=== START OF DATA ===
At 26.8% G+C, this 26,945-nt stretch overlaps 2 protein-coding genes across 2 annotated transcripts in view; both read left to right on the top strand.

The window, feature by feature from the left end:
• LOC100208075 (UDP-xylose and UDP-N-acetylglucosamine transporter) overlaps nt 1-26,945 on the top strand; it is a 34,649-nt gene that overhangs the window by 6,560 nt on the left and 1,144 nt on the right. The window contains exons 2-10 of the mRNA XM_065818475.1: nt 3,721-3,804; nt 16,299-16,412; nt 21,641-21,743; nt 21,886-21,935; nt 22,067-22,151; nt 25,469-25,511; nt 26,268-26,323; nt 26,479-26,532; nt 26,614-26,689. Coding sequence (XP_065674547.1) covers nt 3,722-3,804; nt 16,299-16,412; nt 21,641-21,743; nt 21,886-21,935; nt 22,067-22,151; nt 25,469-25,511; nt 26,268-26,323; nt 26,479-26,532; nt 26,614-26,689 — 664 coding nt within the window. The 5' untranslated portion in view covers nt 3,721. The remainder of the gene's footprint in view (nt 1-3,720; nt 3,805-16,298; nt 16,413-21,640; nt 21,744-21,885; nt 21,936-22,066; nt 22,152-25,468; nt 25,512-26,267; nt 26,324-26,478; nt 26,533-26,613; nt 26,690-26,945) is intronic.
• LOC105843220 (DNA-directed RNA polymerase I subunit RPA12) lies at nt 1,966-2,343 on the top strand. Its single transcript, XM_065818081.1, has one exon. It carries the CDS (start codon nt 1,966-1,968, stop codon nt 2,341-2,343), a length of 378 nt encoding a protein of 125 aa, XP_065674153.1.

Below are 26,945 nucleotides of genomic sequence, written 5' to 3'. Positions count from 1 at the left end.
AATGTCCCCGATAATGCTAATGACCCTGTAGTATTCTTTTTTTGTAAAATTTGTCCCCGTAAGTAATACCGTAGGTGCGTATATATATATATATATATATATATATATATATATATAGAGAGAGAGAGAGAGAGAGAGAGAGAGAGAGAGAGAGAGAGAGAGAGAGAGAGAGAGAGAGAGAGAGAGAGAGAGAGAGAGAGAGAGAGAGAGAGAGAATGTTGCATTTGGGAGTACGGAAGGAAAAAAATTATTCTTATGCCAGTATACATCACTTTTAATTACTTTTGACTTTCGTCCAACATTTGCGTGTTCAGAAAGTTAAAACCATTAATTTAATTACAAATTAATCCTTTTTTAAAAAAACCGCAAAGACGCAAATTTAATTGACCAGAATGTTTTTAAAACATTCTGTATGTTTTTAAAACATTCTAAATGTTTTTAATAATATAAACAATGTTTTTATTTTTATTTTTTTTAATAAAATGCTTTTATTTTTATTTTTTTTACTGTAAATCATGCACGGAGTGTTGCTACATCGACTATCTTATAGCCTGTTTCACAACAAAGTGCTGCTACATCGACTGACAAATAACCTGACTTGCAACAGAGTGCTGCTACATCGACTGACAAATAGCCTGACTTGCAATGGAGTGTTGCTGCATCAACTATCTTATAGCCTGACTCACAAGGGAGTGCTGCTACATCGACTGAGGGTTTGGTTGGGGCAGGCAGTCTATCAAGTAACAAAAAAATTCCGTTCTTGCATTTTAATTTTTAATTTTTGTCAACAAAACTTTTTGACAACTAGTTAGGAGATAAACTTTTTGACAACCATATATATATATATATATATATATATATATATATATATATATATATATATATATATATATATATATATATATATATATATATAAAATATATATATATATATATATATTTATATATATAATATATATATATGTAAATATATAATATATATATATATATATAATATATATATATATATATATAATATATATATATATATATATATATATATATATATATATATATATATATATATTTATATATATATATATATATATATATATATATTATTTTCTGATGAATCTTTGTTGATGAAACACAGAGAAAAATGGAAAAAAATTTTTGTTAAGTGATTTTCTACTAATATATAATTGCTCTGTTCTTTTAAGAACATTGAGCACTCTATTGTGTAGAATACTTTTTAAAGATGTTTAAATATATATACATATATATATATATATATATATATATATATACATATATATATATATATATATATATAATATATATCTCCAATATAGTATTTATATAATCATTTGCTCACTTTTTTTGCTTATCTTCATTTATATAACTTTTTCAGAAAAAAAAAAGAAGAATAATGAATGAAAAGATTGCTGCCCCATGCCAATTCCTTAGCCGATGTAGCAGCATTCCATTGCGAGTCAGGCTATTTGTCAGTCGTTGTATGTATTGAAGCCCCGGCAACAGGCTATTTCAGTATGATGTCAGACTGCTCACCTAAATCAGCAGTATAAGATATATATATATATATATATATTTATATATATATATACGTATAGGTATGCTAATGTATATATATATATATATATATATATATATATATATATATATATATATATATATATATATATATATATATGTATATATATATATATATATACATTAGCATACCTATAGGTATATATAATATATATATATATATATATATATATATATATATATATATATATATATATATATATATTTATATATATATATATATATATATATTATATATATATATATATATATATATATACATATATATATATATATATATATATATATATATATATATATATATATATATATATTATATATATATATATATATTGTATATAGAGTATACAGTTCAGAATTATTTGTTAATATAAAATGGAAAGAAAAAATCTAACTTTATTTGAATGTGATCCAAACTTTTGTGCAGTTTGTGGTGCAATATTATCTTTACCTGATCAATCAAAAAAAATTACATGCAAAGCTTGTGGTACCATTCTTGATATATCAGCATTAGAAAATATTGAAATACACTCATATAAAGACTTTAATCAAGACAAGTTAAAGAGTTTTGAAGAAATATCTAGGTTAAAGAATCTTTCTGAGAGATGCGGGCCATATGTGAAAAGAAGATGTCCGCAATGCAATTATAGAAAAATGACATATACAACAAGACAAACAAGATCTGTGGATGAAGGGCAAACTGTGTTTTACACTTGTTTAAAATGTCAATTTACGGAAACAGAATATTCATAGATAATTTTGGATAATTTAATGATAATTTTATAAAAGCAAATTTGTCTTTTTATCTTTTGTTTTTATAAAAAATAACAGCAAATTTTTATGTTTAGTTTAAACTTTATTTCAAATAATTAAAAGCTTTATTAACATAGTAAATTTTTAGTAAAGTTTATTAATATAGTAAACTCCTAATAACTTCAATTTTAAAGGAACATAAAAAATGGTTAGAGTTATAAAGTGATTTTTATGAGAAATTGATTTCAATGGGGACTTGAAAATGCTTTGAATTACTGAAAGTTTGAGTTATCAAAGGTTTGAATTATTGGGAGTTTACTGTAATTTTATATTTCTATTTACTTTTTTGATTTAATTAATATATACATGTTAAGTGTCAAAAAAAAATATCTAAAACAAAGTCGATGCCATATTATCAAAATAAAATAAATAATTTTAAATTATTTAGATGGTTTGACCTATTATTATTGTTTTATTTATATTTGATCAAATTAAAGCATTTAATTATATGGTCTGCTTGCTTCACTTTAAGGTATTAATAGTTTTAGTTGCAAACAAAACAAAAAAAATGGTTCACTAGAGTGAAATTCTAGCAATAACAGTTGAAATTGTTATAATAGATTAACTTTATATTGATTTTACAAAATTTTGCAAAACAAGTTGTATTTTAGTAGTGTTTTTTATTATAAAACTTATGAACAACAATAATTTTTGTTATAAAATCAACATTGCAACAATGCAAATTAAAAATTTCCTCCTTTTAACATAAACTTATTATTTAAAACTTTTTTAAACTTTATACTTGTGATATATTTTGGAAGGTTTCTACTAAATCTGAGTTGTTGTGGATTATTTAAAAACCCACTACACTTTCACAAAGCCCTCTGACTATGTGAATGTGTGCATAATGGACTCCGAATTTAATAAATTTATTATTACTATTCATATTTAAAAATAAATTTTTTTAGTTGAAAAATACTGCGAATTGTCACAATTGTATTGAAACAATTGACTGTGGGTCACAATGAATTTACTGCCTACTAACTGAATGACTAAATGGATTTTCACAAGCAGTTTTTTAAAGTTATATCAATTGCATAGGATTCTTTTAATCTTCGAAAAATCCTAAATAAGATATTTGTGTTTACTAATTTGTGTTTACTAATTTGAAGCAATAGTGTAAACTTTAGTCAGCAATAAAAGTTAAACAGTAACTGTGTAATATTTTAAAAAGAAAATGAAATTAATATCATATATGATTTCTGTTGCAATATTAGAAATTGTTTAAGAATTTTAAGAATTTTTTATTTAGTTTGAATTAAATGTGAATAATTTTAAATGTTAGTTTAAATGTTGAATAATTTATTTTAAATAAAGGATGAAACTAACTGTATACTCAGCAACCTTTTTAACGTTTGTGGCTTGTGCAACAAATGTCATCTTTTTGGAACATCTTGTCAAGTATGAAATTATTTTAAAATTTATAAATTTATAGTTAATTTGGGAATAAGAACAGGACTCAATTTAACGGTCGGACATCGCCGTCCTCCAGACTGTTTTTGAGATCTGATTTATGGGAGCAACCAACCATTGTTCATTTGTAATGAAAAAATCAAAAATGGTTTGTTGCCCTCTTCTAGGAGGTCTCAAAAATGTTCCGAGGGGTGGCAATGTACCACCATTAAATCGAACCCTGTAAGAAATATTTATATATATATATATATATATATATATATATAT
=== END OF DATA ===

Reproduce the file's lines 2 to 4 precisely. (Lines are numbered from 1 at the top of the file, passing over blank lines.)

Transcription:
The window, feature by feature from the left end:
• LOC100208075 (UDP-xylose and UDP-N-acetylglucosamine transporter) overlaps nt 1-26,945 on the top strand; it is a 34,649-nt gene that overhangs the window by 6,560 nt on the left and 1,144 nt on the right. The window contains exons 2-10 of the mRNA XM_065818475.1: nt 3,721-3,804; nt 16,299-16,412; nt 21,641-21,743; nt 21,886-21,935; nt 22,067-22,151; nt 25,469-25,511; nt 26,268-26,323; nt 26,479-26,532; nt 26,614-26,689. Coding sequence (XP_065674547.1) covers nt 3,722-3,804; nt 16,299-16,412; nt 21,641-21,743; nt 21,886-21,935; nt 22,067-22,151; nt 25,469-25,511; nt 26,268-26,323; nt 26,479-26,532; nt 26,614-26,689 — 664 coding nt within the window. The 5' untranslated portion in view covers nt 3,721. The remainder of the gene's footprint in view (nt 1-3,720; nt 3,805-16,298; nt 16,413-21,640; nt 21,744-21,885; nt 21,936-22,066; nt 22,152-25,468; nt 25,512-26,267; nt 26,324-26,478; nt 26,533-26,613; nt 26,690-26,945) is intronic.
• LOC105843220 (DNA-directed RNA polymerase I subunit RPA12) lies at nt 1,966-2,343 on the top strand. Its single transcript, XM_065818081.1, has one exon. It carries the CDS (start codon nt 1,966-1,968, stop codon nt 2,341-2,343), a length of 378 nt encoding a protein of 125 aa, XP_065674153.1.